The Hymns and Carols of Christmas

Swathed and Feebly Wailing

For Christmas

Words and Music: Heu! quid jaces stabulo, Johannes Mauburnus (1460-1502)
an excerpt from the longer Eia mea anima;
Translator
: Rev. Dr. Herbert Kynaston, from his "Occasional Hymns" (1862), pages 12-13.

Source: Alexander Henley Grant, ed., The Church Seasons Historically and Poetically Illustrated (London: James Hogg & Son, 1869), pp. 22-23.

Swath'd, and feebly wailing.
    Wherefore art Thou laid.
All Thy glory veiling
    In the manger's shade ?
King, and yet no royal
    Purple decks Thy breast ;
Courtiers mute and loyal
    Bend not o'er Thy rest !

Sinner, here I sought thee,
    Here I made my home.
All my wealth I brought thee,
    Vile am I become ;
All thy loss redressing
    On my birthday morn,
Give my Godhead's blessing
    In a stable born.

Thousand, thousand praises,
    Jesu ! for Thy love.
While my spirit gazes
    With the Host above ;
Glory in the highest
    For Thy wondrous birth,
Lowly where Thou liest
    Peace and love on earth !

Editor's Note:

It was only recently that the original source was located, and it was then discovered that Mr. Grant took some liberties with the text, a deplorable but not uncommon occurrence among editors. I have given the correct lyrics from Occasional Hymns.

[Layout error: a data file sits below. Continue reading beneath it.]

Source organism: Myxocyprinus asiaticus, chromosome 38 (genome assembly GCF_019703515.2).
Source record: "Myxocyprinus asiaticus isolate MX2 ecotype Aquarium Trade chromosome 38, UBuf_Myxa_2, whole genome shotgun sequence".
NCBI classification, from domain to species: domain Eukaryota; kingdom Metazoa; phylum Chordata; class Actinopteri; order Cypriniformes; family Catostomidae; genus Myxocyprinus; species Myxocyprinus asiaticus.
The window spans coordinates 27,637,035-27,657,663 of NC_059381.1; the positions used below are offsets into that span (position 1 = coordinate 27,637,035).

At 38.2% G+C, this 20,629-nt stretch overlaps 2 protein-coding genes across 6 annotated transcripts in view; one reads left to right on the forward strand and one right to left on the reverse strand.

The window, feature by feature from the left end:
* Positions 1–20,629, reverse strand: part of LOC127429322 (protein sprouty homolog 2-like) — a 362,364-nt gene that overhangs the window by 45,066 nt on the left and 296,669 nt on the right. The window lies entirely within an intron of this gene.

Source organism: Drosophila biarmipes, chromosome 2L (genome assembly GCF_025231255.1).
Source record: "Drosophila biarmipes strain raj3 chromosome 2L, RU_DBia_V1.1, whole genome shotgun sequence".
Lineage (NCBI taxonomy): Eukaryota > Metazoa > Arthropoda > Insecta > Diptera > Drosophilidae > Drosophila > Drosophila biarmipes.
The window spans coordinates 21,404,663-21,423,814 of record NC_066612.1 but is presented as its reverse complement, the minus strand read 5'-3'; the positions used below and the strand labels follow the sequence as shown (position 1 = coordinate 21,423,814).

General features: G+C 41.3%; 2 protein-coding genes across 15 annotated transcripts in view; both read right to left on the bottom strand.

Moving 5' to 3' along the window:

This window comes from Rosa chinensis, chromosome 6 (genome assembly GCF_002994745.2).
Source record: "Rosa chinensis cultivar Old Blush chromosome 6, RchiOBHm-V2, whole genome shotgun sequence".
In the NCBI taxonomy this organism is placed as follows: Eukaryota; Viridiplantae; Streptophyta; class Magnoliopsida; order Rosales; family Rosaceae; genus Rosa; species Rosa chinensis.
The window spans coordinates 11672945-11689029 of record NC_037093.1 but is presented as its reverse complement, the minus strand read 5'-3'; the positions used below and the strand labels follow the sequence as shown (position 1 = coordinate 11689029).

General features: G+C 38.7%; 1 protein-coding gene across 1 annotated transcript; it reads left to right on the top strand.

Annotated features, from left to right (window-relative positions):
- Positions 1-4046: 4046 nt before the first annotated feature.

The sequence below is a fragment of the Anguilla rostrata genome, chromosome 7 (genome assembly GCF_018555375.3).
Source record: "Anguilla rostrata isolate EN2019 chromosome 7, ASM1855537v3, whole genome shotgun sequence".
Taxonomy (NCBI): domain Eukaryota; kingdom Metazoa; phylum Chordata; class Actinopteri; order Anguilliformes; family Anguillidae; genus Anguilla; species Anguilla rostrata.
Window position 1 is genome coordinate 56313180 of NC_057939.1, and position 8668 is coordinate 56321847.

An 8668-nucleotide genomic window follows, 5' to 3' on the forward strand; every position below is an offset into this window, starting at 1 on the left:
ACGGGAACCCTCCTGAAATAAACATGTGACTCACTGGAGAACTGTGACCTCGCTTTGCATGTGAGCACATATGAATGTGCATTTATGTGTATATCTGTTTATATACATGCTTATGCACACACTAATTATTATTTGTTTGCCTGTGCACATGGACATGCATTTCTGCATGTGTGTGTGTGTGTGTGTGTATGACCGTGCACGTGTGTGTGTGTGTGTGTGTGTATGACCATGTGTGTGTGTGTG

Mr. Grant introduced this hymn with the following:

Our next representative poem is taken from a hymnwriter of the Latin Church, and from a Latin original, which may be consulted in Bassler's "Auswahl Altchristlicher Lieder"; in Daniel's "Thesaurus," or, in a slightly varied form, in Archbishop Trench's "Sacred Latin Poetry." The author, Johannes Mauburnus, who was of the very latest of mediaeval hymnographers, was born at Brussels in 1460, and, after fulfilling several dignities in the church, died Abbot of the Cloister of Livry, in the neighbourhood of Paris, in 1502. The hymn in question is derived from the "Rosetum Spirituale," and taken from a longer poem of thirteen stanzas, commencing:—

Eja mea anima
Bothlehem eamus.

The three stanzas translated below, have long formed a Christmas hymn, which was in favourite use in its original Latin in the early reformed churches. It is now, Bassler informs us, to be met with in various Protestant "Gesangbucher," in an old German version, beginning with the line—

Warum liegt im Krippelein,

which represents the Heu! quid jaces stabulo of Mauburnus. English versions are not of the rarest occurrence. We take one of the latest, done by the Rev. Dr. Kynaston, and published in his "Occasional Hymns."

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